Plant closures, precariousness and policy responses: Revisiting MG Rover 10 years on
With automotive plants being closed in Australia and western Europe, this article reflects on the employment status of ex-MG Rover (MGR) workers following the closure of the Longbridge plant in 2005. In particular, it draws on Standing's typology of labour market insecurity and uses a mixed-methods approach including an analysis of a longitudinal survey of some 200 ex-MGR workers, and in-depth interviews with ex-workers and policy-makers. While the policy response to the closure saw significant successes in terms of the great majority of workers successfully adjusting into re-employment, and with positive findings in terms of re-training and education, the paper finds significant challenges in terms of security of employment, income, job quality and representation at work years after closure. In particular, the paper posits that the general lack of attention to employment security at the macrolevel effectively undermined elements of a positive policy response over the longer run. This in turn suggests longer-term policy measures are required to address aspects of precariousness at work.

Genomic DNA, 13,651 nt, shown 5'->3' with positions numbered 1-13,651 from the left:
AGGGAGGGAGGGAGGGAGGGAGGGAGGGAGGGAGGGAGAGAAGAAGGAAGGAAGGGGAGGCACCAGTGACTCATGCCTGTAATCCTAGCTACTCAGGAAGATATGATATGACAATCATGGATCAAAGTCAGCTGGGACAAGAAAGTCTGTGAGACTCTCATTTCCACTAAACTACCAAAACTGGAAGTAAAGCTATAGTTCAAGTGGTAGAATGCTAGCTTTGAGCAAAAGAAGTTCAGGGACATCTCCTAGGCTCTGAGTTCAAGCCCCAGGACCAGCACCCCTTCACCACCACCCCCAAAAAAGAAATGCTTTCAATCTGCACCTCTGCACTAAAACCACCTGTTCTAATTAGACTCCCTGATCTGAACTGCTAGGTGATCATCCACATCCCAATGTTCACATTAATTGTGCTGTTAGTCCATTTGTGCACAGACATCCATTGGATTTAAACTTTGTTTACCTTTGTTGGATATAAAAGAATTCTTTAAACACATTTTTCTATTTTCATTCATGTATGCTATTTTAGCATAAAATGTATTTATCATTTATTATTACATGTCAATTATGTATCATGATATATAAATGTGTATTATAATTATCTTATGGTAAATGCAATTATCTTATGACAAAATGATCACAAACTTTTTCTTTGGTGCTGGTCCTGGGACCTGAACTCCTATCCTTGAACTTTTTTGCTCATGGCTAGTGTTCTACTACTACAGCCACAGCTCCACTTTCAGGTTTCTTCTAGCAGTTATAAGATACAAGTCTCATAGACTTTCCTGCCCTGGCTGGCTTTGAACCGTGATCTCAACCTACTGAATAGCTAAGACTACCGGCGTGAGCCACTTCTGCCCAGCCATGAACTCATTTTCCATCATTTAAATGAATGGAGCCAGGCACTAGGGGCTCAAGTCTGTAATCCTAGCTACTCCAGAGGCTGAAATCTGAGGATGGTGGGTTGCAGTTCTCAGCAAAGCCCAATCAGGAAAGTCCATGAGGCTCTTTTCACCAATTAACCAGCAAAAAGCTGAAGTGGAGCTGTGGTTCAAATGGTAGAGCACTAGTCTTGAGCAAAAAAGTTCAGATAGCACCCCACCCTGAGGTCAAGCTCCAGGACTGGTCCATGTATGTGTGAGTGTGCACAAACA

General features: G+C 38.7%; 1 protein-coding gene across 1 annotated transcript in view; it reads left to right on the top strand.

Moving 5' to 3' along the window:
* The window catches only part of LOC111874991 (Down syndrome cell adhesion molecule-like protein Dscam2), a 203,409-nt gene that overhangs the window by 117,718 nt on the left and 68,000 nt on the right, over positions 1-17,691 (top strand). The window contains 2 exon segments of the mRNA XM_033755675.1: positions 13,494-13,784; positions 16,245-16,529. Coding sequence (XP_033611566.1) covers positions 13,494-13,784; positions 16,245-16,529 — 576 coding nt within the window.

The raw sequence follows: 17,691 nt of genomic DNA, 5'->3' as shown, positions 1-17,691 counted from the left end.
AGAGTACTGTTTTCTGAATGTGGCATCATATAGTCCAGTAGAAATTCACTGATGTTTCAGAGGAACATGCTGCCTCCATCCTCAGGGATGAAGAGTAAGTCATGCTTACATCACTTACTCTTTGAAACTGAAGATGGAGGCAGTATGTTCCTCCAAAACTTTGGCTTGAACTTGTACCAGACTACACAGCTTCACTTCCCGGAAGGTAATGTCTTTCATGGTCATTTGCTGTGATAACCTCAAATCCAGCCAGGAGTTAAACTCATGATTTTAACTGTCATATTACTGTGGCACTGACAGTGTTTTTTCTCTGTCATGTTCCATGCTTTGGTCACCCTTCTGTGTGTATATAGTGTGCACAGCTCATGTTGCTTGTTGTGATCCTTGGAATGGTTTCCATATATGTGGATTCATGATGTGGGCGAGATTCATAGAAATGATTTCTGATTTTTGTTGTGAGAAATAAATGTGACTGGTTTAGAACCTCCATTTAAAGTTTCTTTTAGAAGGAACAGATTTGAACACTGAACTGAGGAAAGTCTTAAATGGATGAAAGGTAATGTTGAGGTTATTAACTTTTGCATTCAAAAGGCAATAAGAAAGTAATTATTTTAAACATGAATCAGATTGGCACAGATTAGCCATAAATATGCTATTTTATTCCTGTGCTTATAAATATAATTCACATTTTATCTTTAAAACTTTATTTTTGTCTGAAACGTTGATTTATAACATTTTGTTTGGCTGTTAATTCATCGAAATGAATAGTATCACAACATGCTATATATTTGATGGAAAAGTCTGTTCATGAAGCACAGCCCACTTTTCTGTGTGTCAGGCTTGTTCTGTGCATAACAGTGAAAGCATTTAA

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Document Type: Research Article
Affiliations: 1: Aston Business School, Aston University, Birmingham, B4 7ET, UK 2: The Glasgow School for Business and Society, Glasgow Caledonian University, Scotland
Publication date: July 4, 2015